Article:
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and bow-strings; so that on rising next morning, and finding themselves unable to use their arms, they raised the siege and fled. Here it is to be particularly remarked that Herodotus calls the Assyrian king Sennacherib, as the Scriptures do; and that the time referred to in both is perfectly accordant. This plainly shews that it is the same fact to which Herodotus refers, although much disguised in the relation; which may be easily accounted for when it is considered that Herodotus derived his information from the Egyptian priests, who cherished the greatest aversion both to the nation and the religion of the Jews, and therefore would relate nothing in such a manner as would give reputation to either.*

(24.) The defeat of Josiah by Pharaoh Necho, and the subsequent reduction of Jerusalem, when he took Jehoahaz away; and he came into Egypt and died there,' which is also confirmed by Herodotus, and the researches of the late intrepid Mr. Belzoni. The account of Herodotus is as follows: Now Necos was the son of Psammiticus, and reigned over Egypt. And Necos joined battle with the Syrians, in Magdolus, and after the battle he took Cadytis, a large city of Syria. And having reigned (1. ii. c. 159.) in the whole sixteen years, he died, and left the throne to his son Psammis.' Here it is evident that Magdolus is the same as Megiddo ; and Cudytis, which he mentions again, (1. iii. c. 5.) 'as a city belonging to the Syrians of Palestine, and as a city not less than Sardis,' is undoubtedly the same as Jerusalem, called Alkuds, or El Kouds, that is, the holy city, by the Syrians and Arabians from time immemorial to the present day. We now turn to the researches of Mr. Belzoni in the tomb of Psammethis, or Psammis, the son of Pharaoh-Necho. In one of the numerous apartments of this venerable monument of ancient art, there is a sculptured group, describing the march of a military and triumphal procession, with three different sets of prisoners, who are evidently Jews, Ethiopians, and Persians. The procession begins with four red men with white kirtles, followed by a hawk-headed divinity: these are Egyptians apparently released from captivity, and returning home under the protection of the national deity. Then follows four white men in striped and fringed kirtles, with black beards, and with a simple white fillet round their black hair: these are obviously Jews, and might be taken for the portraits of those who, at this day, walk the streets of London. After them come three white men with smaller beards, and curled whiskers, with double-spreading plumes on their heads, tattooed, and wearing robes or mantles spotted like the skins of wild beasts: these are Persians or Chaldeans. Lastly, come four negroes, with large circular ear-rings, and large petticoats, supported by a belt over their shoulders: these are Ethiopians.‡ Among the Hieroglyphics in Mr. Belzoni's drawings of this tomb, Dr. Young has succeeded in discovering the names of Nechao, and of Psammethis.*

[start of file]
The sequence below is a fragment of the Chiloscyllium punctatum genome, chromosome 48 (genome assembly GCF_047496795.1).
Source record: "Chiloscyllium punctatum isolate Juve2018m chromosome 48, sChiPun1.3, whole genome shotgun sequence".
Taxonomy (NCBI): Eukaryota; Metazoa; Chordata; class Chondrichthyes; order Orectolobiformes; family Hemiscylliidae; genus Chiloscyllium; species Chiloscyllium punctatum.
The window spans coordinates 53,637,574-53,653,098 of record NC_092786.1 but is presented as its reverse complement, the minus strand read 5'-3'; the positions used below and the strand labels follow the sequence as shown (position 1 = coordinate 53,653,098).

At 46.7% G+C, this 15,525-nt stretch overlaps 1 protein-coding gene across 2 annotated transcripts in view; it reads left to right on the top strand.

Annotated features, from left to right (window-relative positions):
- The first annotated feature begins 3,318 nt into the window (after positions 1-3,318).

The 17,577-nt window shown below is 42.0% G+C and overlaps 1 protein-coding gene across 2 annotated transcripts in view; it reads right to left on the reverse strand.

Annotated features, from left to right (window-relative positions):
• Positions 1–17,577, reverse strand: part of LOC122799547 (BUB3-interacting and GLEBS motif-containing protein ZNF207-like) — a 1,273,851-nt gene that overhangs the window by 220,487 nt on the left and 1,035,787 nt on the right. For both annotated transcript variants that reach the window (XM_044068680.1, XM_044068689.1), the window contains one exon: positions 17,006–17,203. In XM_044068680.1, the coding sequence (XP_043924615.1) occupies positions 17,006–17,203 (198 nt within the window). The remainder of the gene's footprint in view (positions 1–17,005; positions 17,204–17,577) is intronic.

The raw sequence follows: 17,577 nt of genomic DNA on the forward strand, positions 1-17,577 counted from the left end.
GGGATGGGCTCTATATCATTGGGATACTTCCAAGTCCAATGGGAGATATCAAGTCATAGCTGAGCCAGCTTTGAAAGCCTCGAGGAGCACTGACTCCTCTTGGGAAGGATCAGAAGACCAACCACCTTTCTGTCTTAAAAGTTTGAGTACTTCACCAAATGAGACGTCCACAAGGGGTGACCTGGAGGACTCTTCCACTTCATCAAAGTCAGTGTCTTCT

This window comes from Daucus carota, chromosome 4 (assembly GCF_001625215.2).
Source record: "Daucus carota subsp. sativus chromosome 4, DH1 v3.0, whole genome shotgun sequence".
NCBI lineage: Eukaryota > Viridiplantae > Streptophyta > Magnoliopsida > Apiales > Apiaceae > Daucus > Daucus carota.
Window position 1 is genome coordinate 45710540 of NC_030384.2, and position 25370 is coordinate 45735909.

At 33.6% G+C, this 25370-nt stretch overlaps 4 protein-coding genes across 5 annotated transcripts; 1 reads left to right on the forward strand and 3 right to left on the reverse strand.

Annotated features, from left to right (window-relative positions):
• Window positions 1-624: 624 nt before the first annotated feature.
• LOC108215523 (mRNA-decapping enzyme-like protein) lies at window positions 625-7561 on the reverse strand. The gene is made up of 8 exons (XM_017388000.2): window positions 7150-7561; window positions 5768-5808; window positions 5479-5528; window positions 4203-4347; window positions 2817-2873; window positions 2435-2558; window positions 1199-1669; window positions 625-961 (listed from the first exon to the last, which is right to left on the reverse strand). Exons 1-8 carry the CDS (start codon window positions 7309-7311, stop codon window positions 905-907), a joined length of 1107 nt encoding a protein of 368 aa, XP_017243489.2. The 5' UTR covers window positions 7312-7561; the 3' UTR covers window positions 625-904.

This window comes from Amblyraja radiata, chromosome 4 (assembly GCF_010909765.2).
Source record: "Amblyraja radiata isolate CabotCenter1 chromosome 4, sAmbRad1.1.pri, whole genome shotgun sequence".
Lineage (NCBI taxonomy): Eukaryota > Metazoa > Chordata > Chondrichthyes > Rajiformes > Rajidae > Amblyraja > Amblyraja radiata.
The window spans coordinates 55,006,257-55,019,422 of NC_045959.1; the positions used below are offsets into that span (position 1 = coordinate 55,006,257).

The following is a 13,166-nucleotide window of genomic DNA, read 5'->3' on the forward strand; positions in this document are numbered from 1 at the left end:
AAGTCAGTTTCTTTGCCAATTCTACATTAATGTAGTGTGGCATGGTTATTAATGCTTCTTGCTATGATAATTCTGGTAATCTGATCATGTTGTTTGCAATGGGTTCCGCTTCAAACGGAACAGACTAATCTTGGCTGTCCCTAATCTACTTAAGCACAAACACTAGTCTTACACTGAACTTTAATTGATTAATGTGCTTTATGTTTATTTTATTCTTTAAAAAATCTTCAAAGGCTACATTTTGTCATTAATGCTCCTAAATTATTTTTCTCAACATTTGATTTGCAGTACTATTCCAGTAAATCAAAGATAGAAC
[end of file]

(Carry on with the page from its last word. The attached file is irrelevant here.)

* Comprehensive Bible, Concluding Remarks to 2 Kings.

+ See Golii. Notæ ad Alfraganum, p. 137. Sandy's Travels, B. iii. p. 155, and other modern

(25.) Herod's Murder of the Infants at Bethlehem. This fact, though not mentioned by Josephus, is quite consistent with the ambitious, sanguinary, and cruel character which he ascribes to that monarch; it was admitted by Celsus, one of the bitterest enemies of Christianity, who lived towards the close of the second century; and is expressly mentioned by Macrobius, a heathen author, who lived towards the end of the fourth century. "When Augustus," says he, "had heard, that among the children under two years old, whom Herod, the king of the Jews, had ordered to be slain in Syria, his own son was also put to death, he said, 'It is better to be Herod's hog than his son."-Cum audivisset inter pueros quos in Syria Herodes rex Judæorum infra bimatam jussit interfici, filium quoque ejus occisum, ait, Melius est Herodis porcum esse, quam filium. Saturn. l. ii. c. 4.*